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just as others serve to show that it is good or bad, just or unjust, or anything else.  All these are the materials of syllogisms and enthymemes; so that if none of these is a topic of enthymeme, neither is amplification or depreciation.  Nor are enthymemes by which arguments are refuted of a different kind from those by which they are established; for it is clear that demonstration or bringing an objection is the means of refutation. By the first the contrary of the adversary's conclusion is demonstrated; for instance, if he has shown that a thing has happened, his opponent shows that it has not; if he has shown that a thing has not happened, he shows that it has. This, therefore, will not be the difference between them; for both employ the same arguments; they bring forward enthymemes to show that the thing is or that it is not.  And the objection is not an enthymeme, but, as I said in the Topics, it is stating an opinion which is intended to make it clear that the adversary's syllogism is not logical, or that he has assumed some false premise.  Now, since there are three things in regard to speech, to which special attention should be devoted, let what has been said suffice for examples, maxims, enthymemes, and what concerns the intelligence1 generally;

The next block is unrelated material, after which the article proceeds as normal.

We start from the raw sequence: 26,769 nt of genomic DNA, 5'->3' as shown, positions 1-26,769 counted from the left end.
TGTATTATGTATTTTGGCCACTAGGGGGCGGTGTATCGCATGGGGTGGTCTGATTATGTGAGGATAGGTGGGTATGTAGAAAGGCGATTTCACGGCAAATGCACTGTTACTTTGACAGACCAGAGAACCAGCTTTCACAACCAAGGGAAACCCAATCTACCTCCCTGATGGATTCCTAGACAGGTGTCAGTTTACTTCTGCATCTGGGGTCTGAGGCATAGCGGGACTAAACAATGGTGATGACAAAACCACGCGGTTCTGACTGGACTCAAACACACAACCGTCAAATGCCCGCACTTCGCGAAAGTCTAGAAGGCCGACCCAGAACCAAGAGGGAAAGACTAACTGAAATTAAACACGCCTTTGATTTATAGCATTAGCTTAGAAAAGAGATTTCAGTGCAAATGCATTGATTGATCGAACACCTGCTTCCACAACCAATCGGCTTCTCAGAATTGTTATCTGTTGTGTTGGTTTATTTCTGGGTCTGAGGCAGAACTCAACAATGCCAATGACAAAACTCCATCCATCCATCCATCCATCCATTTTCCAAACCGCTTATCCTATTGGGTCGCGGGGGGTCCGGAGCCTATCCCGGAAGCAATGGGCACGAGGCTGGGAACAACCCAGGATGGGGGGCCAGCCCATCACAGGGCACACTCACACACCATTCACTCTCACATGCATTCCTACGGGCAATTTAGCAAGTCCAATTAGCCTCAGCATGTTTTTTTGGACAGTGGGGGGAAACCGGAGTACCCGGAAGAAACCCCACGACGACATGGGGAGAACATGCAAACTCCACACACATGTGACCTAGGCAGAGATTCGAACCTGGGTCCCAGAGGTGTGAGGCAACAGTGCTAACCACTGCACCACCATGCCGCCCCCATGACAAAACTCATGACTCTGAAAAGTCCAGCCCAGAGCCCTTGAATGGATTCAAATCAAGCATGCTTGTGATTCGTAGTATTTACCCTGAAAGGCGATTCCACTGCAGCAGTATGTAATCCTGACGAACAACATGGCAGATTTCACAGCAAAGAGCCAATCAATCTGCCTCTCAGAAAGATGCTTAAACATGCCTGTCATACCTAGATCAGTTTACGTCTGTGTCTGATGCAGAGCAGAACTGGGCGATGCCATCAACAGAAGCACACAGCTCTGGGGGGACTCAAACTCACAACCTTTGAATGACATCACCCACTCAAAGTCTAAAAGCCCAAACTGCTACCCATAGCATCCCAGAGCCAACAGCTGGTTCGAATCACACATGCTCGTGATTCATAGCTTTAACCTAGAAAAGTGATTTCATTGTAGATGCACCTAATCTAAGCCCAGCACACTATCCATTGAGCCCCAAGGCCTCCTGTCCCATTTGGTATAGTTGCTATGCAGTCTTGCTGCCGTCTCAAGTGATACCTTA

for the sources of a supply of arguments and the means of refuting them. It only remains to speak of style and arrangement.
1 “Intellectual capacity, as evinced in language （or actions）, and seen when the actors argue or make an appeal to the feelings of others, in other words, when they reason or plead with one of the other dramatis personae in the same sort of way as a rhetor might do” （Bywater on Aristot. Poet. 1450a 6, where the text is speaking of the διάνοια of the actors in a play）.
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